Yet another piece of evidence tying misled members of the United States government to the Islamic State’s roots has come to light. Sheikh Yusuf al-Qaradawi, one of the most authoritative clerics in the Muslim community – he has his own program on Al Jazeera and is chairman of the International Union of Muslim Scholars — asserts in a new interview that Abu Bakr al-Baghdadi, the leader of the head-chopping, infidel-crucifying Islamic State, was once a member of the Muslim Brotherhood.
Further demonstrating its true face, Egypt’s National Salafi Party recently refused to count the Islamic State as a “terrorist” organization, or even that it had misinterpreted Islam.
The bill for the building of churches, which the three major Churches in Egypt had drawn and officially handed to the government last week, looks destined to have to wait for the election of a new parliament to be passed.
The wide-ranging restrictions and draconian sanctions proposed to be implemented on non-government organizations represent a danger to the democratic evolution of Egypt.
“The overthrow of Morsi has not provided the Copts with relief from violence and persecution.”
“(some) Muslims tend to regard Egypt's Islamization as permanent and consider the Copts a historical nuisance.”
Tom Lantos Human Rights Commission (TLHRC)
Under Threat: The Worsening Plight of Egypt’s Coptic Christians
Wednesday, December 7, 2011 10 a.m. – 12 p.m. 334 Cannon HOB
Please join the Tom Lantos Human Rights Commission for a hearing on threats to religious freedom in Egypt, including, the worsening plight of Egypt’s Coptic Christians. At a time when the world’s attention is on Egypt as it undergoes historic but tumultuous political change, it is important that the U.S. continue to shine the spotlight on the difficulties confronting religious minorities in the country. Egypt is on the cusp of a new era but the transition to a democratic society means more than just holding elections. It means that basic freedoms—such as the freedom of religion— are protected.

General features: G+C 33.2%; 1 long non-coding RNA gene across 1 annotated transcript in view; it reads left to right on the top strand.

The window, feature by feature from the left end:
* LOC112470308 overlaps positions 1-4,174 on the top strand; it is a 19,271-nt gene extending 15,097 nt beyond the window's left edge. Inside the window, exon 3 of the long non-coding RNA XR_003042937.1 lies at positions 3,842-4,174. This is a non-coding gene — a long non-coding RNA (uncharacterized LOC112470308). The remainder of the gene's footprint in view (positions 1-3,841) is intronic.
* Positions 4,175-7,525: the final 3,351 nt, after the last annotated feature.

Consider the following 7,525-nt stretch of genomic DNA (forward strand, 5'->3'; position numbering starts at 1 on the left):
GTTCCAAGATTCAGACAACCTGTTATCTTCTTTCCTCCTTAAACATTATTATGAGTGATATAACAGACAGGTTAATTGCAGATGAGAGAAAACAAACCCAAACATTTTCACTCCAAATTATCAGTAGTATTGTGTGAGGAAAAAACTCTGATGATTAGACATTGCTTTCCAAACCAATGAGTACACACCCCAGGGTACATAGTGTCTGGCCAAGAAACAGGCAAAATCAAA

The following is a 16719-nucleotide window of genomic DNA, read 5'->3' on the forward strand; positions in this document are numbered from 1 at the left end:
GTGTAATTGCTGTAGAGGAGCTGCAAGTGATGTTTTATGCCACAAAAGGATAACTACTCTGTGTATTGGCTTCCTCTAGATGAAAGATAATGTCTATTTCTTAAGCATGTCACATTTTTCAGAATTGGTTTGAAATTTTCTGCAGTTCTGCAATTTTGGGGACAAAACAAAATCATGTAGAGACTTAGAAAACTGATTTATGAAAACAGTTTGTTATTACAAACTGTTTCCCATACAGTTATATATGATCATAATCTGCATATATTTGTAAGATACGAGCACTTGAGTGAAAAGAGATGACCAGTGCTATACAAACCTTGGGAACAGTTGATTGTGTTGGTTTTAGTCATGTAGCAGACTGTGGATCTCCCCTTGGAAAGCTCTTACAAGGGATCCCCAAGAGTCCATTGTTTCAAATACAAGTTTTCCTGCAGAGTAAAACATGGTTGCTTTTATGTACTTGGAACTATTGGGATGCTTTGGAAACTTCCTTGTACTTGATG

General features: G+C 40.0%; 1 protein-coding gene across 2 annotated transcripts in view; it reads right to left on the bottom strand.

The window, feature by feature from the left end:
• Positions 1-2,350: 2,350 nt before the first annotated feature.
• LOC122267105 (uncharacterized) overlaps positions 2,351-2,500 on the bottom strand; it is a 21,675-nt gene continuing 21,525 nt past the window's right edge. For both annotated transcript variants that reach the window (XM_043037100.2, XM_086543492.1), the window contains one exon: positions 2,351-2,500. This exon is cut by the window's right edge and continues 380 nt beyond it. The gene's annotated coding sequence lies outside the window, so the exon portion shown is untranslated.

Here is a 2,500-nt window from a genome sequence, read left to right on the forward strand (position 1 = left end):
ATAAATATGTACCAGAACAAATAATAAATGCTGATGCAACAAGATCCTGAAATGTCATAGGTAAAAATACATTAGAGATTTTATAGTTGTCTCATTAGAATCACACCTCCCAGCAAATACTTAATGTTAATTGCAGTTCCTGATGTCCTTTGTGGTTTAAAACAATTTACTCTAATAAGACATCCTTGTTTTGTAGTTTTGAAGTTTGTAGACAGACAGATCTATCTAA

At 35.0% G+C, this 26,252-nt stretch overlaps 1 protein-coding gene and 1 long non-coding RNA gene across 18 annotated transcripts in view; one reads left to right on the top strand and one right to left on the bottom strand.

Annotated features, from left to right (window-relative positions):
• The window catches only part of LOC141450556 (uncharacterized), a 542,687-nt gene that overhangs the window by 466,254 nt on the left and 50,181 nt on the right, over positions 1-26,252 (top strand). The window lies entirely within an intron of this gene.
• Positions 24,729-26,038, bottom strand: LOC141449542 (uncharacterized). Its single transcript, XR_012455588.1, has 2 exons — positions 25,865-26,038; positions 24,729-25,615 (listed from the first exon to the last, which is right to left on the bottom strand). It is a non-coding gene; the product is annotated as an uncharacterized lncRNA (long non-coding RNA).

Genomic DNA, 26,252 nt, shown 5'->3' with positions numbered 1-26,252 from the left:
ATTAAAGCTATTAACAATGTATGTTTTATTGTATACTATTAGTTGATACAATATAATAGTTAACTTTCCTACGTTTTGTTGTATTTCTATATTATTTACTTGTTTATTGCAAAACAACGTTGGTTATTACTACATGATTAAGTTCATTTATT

The Coptic Christian community, which traces its origins back 2,000 years and is the largest religious minority in Egypt today, is under assault. Churches have been bombed and citizens have been attacked while the Egyptian government seemingly encourages a culture of impunity for those responsible for these acts of violence. This hearing will address the continued discrimination and physical threats to the Coptic community and consider how the United States can better support religious freedom.
We will hear from the following witnesses: ***
Kathy Fitzpatrick, Deputy Assistant Secretary, Bureau of Democracy, Human Rights, and Labor, U.S. Department of State
Nina Shea – Director, Center for Religious Freedom, Hudson Institute
Dina Guirguis – Egyptian American democracy activist, attorney, and member, Egyptian American Rule of Law Association
Adel Guindy - President, Coptic Solidarity International
Cynthia Farahat – Egyptian political activist, writer and researcher
Raymond Ibrahim – Middle East specialist and Associate fellow, Middle East Forum
***Witness list subject to change.
Frank R. Wolf James P. McGovern Member of Congress Member of Congress
Co-Chair, TLHRC Co-Chair, TLHRC
Coptic Solidarity 2014 Conference
The Annual Conference was held in Washington, D.C. on June 26-28, 2014.